In what ways is Jane Eyre influenced by the tradition of the Gothic novel? What do the Gothic elements contribute to the novel?
The Gothic tradition utilizes elements such as supernatural encounters, remote locations, complicated family histories, ancient manor houses, dark secrets, and mysteries to create an atmosphere of suspense and terror, and the plot of Jane Eyre includes most of these elements. Lowood, Moor House, and Thornfield are all remote locations, and Thornfield, like Gateshead, is also an ancient manor house. Both Rochester and Jane possess complicated family histories—Rochester’s hidden wife, Bertha, is the dark secret at the novel’s core. The exposure of Bertha is one of the most important moments in the novel, and the mystery surrounding her is the main source of the novel’s suspense.
Other Gothic occurrences include: Jane’s encounter with the ghost of her late Uncle Reed in the red-room; the moment of supernatural communication between Jane and Rochester when she hears his voice calling her across the misty heath from miles and miles away; and Jane’s mistaking Rochester’s dog, Pilot, for a “Gytrash,” a spirit of North England that manifests itself as a horse or dog.
Although Brontë’s use of Gothic elements heightens her reader’s interest and adds to the emotional and philosophical tensions of the book, most of the seemingly supernatural occurrences are actually explained as the story progresses. It seems that many of the Gothic elements serve to anticipate and elevate the importance of the plot’s turning points.
What do the names mean in Jane Eyre? Some names to consider include: Jane Eyre, Gateshead, Lowood, Thornfield, Reed, Rivers, Miss Temple, and Ferndean.
Of course, there are many possible ways to address this question. The following answer includes only a few of the ways the names in Jane Eyre can be interpreted.
The name “Jane Eyre” elicits many associations. The contrast between Jane’s first name—with its traditional association with “plainness”—and the names of the novel’s well-born women (Blanche, Eliza, Georgiana, Diana, Rosamond) highlights Jane’s lack of status, but it also emphasizes her lack of pretense. Jane’s last name has many possible interpretations, none of which mutually excludes the other. “Eyre” is an archaic spelling for “air,” and throughout the book, Jane is linked to the spiritual or ethereal as she drifts, windlike, from one location to the next. In French, “aire” refers to a bird’s nesting place, among other things. Jane is compared to a bird repeatedly throughout the novel, and she often uses her imagination as a “nesting-place” of sorts, a private realm where she can feel secure. In medieval times, “eyre” also signified circuit-traveling judges. Perhaps Jane’s name is meant to bring attention to her role as a careful evaluator of all that she sees, and to the importance that she attaches to justice. “Eyre” also sounds like “heir,” and its other homophone—“err”—could certainly be interpreted to be meaningful, especially to feminist and religious critics who take issue with Jane’s actions!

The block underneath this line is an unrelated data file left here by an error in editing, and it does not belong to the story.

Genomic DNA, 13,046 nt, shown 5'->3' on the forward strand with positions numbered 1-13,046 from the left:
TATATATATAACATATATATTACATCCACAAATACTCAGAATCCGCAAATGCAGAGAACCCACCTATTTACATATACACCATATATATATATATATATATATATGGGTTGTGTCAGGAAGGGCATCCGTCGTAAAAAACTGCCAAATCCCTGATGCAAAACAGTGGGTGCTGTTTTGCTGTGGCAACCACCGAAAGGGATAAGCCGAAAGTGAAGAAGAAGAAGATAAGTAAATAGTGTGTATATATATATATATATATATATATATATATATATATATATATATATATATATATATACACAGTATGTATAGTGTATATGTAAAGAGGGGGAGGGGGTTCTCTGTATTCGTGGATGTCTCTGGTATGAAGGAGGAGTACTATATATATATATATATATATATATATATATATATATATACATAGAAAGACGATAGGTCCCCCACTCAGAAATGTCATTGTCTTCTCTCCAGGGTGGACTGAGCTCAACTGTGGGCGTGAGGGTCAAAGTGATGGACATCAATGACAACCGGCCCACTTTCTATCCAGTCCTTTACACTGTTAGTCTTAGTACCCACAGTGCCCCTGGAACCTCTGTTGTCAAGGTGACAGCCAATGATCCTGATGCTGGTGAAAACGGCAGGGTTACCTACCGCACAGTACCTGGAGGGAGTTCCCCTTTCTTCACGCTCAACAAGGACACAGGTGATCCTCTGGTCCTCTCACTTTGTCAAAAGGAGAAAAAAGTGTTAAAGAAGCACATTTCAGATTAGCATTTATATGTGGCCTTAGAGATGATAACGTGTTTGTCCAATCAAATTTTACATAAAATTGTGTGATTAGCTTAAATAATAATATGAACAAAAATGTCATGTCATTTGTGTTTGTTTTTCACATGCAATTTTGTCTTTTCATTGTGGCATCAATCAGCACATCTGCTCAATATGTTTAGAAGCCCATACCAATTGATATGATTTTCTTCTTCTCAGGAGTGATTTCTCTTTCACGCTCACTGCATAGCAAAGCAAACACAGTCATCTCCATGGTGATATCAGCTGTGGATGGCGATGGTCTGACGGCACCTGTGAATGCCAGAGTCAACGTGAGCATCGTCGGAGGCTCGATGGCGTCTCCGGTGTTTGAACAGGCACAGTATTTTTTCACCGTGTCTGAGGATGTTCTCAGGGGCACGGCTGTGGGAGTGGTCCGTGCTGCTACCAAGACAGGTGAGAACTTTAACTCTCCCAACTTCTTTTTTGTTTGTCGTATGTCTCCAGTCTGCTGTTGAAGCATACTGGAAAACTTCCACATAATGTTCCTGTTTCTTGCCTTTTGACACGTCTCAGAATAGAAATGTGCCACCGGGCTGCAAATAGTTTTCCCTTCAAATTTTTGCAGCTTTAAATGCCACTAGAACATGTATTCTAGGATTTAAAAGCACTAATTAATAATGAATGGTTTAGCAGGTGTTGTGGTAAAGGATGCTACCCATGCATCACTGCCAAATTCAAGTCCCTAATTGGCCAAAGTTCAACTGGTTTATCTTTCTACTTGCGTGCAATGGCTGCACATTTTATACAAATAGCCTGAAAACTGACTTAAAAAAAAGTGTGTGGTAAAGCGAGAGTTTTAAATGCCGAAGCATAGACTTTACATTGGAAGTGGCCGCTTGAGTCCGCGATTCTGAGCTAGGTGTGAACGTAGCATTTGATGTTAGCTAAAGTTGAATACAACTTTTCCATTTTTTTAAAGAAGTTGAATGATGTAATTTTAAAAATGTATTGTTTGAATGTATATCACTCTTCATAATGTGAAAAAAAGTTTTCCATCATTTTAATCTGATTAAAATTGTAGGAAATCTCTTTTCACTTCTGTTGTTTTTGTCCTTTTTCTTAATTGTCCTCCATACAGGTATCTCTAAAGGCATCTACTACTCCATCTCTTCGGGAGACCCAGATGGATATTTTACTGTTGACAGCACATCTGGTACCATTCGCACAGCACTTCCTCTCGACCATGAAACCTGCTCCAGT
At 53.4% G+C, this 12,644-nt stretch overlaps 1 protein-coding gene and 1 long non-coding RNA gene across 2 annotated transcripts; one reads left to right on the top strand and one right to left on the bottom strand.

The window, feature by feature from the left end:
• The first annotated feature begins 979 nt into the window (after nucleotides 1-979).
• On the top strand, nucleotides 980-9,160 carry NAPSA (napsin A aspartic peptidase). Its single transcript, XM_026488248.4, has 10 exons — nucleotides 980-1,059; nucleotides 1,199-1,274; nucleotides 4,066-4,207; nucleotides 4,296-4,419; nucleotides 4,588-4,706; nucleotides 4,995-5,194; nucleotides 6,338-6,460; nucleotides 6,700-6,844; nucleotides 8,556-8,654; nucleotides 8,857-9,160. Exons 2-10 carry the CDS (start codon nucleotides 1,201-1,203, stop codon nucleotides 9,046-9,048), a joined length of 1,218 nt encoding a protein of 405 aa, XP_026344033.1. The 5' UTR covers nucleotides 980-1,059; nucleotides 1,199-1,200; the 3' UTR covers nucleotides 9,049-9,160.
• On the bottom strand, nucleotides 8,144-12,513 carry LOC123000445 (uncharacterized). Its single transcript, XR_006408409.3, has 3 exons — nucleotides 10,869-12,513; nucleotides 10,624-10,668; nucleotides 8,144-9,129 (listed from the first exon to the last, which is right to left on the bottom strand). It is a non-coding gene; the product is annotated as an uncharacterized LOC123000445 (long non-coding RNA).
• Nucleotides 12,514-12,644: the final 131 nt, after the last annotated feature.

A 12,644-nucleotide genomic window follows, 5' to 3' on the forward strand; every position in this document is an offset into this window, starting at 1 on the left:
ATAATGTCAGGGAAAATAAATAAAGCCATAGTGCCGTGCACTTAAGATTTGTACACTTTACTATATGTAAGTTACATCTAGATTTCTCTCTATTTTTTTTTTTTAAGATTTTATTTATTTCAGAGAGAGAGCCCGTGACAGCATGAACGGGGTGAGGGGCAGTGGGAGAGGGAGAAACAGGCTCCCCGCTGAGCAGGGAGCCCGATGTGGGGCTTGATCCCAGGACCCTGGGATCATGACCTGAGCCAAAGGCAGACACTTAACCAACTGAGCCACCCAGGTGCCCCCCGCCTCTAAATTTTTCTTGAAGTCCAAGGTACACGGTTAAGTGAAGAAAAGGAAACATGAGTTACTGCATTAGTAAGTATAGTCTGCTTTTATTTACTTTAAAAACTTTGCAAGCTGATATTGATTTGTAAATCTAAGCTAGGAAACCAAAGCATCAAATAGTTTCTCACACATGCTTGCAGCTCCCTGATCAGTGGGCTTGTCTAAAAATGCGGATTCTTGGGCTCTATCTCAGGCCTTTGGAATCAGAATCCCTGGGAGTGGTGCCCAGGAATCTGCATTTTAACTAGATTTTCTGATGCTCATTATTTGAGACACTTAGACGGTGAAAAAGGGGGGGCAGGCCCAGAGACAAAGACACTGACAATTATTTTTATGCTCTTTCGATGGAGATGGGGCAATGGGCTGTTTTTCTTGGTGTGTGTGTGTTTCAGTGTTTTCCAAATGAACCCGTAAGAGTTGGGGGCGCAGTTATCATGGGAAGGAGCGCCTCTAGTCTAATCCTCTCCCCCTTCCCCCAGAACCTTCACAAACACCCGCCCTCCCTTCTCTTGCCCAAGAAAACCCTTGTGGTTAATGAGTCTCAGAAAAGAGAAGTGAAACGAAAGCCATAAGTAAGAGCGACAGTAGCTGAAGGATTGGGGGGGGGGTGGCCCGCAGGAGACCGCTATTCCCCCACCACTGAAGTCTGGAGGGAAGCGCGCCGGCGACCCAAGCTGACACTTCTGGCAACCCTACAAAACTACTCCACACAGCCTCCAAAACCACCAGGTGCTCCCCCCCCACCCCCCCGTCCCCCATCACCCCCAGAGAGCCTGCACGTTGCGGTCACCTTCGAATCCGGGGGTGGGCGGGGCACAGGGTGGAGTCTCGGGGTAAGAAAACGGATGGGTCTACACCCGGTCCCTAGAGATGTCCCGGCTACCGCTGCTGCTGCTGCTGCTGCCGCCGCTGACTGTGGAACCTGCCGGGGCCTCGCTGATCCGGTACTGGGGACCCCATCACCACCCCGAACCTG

Place names also seem to be symbolic. Jane’s story begins at “Gateshead.” From there, she moves to the bosky darkness and spiritual abyss of “Lowood.” At Thornfield, she must fight her way through the stings of many emotional and psychological thorns (or, as many critics argue, wear “a crown of thorns” like Jesus Christ). Jane first tastes true freedom of movement in the open spaces surrounding Moor House, while Ferndean is the home where her love can grow fertile. Thus in Chapter 37 Rochester says to Jane, “I am no better than the old lightning-struck chestnut-tree in Thornfield orchard. . . . And what right would that ruin have to bid a budding woodbine cover its decay with freshness?” Jane replies, “You are no ruin, sir—no lightning-struck tree: you are green and vigorous. Plants will grow about your roots, whether you ask them or not, because they take delight in your bountiful shadow; and as they grow they will lean towards you, and wind round you, because your strength offers them so safe a prop.”
1. Discuss Jane as a narrator and as a character. What sort of voice does she have? How does she represent her own actions? Does she seem to be a trustworthy storyteller, or does Brontë require us to read between the lines of her narrative? In light of the fact that people who treat Jane cruelly (John Reed, Mrs. Reed, Mr. Brocklehurst) all seem to come to unhappy endings, what role does Jane play as the novel’s moral center?
2. In what ways might Jane Eyre be considered a feminist novel? What points does the novel make about the treatment and position of women in Victorian society? With particular attention to the book’s treatment of marriage, is there any way in which it might be considered anti-feminist?
3. What role does Jane’s ambiguous social position play in determining the conflict of her story? What larger points, if any, does the novel make about social class? Does the book criticize or reinforce existing Victorian social prejudices? Consider the treatment of Jane as a governess, but also of the other servants in the book, along with Jane’s attitude toward her impoverished students at Morton.
4. Compare and contrast some of the characters who serve as foils throughout Jane Eyre: Blanche to Jane, St. John to Rochester, and, perhaps, Bertha to Jane. Also think about the points of comparison between the Reed and Rivers families. How do these contrasts aid the development of the book’s themes?
When reading this imagine that you are Jane Erye. Try and relate yourself to the situation that the character is going through. That way you can follow the mindset of the book.
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